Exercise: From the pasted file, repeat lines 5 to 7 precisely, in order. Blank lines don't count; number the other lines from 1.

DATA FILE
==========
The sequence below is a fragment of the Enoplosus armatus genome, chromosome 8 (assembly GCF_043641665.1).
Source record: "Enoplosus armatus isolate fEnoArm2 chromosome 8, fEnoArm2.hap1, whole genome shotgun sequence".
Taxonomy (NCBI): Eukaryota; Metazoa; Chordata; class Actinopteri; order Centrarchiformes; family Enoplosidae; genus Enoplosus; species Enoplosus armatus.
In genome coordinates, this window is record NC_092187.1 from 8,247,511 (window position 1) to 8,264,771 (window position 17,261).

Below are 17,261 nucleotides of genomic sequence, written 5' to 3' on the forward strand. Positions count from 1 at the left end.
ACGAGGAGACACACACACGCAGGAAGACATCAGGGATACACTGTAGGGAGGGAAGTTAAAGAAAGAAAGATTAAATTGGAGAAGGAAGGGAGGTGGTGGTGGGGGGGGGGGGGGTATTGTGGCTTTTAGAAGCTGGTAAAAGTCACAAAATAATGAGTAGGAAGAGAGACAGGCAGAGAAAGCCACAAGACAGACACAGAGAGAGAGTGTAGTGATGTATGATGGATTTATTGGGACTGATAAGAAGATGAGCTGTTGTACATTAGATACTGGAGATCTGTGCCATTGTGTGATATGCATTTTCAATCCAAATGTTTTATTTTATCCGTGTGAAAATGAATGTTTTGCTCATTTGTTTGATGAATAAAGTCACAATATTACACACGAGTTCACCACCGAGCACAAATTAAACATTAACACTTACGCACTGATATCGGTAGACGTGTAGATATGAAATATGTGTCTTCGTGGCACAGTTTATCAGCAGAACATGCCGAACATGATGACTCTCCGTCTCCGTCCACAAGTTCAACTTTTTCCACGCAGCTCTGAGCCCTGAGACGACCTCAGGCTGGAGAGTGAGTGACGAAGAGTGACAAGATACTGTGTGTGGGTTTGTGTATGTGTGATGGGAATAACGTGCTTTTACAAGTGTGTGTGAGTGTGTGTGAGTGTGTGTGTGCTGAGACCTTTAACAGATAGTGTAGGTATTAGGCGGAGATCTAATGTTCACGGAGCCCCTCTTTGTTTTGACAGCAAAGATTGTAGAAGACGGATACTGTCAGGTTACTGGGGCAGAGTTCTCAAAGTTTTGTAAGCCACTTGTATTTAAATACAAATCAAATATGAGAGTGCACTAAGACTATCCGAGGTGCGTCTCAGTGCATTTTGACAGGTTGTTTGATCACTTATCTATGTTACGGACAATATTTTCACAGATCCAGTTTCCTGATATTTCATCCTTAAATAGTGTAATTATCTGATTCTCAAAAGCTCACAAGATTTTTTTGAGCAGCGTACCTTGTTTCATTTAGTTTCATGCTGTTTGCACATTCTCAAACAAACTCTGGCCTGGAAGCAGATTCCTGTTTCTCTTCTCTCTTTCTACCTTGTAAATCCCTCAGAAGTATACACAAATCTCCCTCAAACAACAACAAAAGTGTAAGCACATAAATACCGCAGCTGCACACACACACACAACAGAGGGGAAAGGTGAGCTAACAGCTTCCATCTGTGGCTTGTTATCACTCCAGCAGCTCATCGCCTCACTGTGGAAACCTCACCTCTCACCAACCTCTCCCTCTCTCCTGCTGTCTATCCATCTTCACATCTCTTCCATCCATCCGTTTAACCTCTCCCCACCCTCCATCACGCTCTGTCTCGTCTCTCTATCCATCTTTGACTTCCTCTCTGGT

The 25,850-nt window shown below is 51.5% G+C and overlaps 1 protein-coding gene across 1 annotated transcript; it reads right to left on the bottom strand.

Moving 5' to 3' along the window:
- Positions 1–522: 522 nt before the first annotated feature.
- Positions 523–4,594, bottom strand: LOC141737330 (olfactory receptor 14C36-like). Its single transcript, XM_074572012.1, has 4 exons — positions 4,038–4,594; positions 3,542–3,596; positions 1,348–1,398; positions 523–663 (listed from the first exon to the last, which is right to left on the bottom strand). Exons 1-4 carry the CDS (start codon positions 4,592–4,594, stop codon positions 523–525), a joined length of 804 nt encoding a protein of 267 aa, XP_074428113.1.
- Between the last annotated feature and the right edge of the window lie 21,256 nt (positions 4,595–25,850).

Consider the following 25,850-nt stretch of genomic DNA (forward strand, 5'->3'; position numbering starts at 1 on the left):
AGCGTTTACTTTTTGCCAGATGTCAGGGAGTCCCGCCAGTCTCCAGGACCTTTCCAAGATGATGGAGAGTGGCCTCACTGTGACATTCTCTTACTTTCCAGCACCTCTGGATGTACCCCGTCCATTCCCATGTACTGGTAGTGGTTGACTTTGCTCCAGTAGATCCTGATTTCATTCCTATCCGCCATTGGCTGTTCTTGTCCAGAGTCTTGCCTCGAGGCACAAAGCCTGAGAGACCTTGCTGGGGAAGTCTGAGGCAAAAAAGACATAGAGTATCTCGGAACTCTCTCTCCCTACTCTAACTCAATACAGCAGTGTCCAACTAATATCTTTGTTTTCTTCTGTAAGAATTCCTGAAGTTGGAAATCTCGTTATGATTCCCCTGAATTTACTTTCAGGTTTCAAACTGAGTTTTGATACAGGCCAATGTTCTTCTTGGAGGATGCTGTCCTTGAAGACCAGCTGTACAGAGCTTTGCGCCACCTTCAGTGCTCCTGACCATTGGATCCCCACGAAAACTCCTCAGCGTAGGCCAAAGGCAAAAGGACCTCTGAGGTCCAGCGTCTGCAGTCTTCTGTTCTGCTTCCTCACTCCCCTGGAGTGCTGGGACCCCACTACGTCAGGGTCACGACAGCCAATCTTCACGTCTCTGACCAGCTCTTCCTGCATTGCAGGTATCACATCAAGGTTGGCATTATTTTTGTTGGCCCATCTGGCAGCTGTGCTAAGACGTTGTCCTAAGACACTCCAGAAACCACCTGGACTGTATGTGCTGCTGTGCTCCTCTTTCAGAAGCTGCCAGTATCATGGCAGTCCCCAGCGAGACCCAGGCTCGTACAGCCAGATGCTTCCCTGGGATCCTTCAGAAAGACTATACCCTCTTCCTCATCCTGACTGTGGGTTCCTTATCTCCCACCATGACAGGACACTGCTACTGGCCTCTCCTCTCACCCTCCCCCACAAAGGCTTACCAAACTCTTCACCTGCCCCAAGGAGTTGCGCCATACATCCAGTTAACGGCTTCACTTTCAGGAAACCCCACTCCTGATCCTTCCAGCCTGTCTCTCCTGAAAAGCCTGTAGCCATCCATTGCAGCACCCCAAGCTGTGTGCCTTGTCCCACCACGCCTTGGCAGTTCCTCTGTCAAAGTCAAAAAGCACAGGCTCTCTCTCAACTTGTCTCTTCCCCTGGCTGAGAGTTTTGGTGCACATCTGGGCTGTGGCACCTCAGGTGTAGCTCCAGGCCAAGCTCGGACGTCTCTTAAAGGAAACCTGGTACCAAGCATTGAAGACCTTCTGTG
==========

Below are 17,261 nucleotides of genomic sequence, written 5' to 3' on the forward strand. Positions count from 1 at the left end.
ACGAGGAGACACACACACGCAGGAAGACATCAGGGATACACTGTAGGGAGGGAAGTTAAAGAAAGAAAGATTAAATTGGAGAAGGAAGGGAGGTGGTGGTGGGGGGGGGGGGGGTATTGTGGCTTTTAGAAGCTGGTAAAAGTCACAAAATAATGAGTAGGAAGAGAGACAGGCAGAGAAAGCCACAAGACAGACACAGAGAGAGAGTGTAGTGATGTATGATGGATTTATTGGGACTGATAAGAAGATGAGCTGTTGTACATTAGATACTGGAGATCTGTGCCATTGTGTGATATGCATTTTCAATCCAAATGTTTTATTTTATCCGTGTGAAAATGAATGTTTTGCTCATTTGTTTGATGAATAAAGTCACAATATTACACACGAGTTCACCACCGAGCACAAATTAAACATTAACACTTACGCACTGATATCGGTAGACGTGTAGATATGAAATATGTGTCTTCGTGGCACAGTTTATCAGCAGAACATGCCGAACATGATGACTCTCCGTCTCCGTCCACAAGTTCAACTTTTTCCACGCAGCTCTGAGCCCTGAGACGACCTCAGGCTGGAGAGTGAGTGACGAAGAGTGACAAGATACTGTGTGTGGGTTTGTGTATGTGTGATGGGAATAACGTGCTTTTACAAGTGTGTGTGAGTGTGTGTGAGTGTGTGTGTGCTGAGACCTTTAACAGATAGTGTAGGTATTAGGCGGAGATCTAATGTTCACGGAGCCCCTCTTTGTTTTGACAGCAAAGATTGTAGAAGACGGATACTGTCAGGTTACTGGGGCAGAGTTCTCAAAGTTTTGTAAGCCACTTGTATTTAAATACAAATCAAATATGAGAGTGCACTAAGACTATCCGAGGTGCGTCTCAGTGCATTTTGACAGGTTGTTTGATCACTTATCTATGTTACGGACAATATTTTCACAGATCCAGTTTCCTGATATTTCATCCTTAAATAGTGTAATTATCTGATTCTCAAAAGCTCACAAGATTTTTTTGAGCAGCGTACCTTGTTTCATTTAGTTTCATGCTGTTTGCACATTCTCAAACAAACTCTGGCCTGGAAGCAGATTCCTGTTTCTCTTCTCTCTTTCTACCTTGTAAATCCCTCAGAAGTATACACAAATCTCCCTCAAACAACAACAAAAGTGTAAGCACATAAATACCGCAGCTGCACACACACACACAACAGAGGGGAAAGGTGAGCTAACAGCTTCCATCTGTGGCTTGTTATCACTCCAGCAGCTCATCGCCTCACTGTGGAAACCTCACCTCTCACCAACCTCTCCCTCTCTCCTGCTGTCTATCCATCTTCACATCTCTTCCATCCATCCGTTTAACCTCTCCCCACCCTCCATCACGCTCTGTCTCGTCTCTCTATCCATCTTTGACTTCCTCTCTGGT

The 25,850-nt window shown below is 51.5% G+C and overlaps 1 protein-coding gene across 1 annotated transcript; it reads right to left on the bottom strand.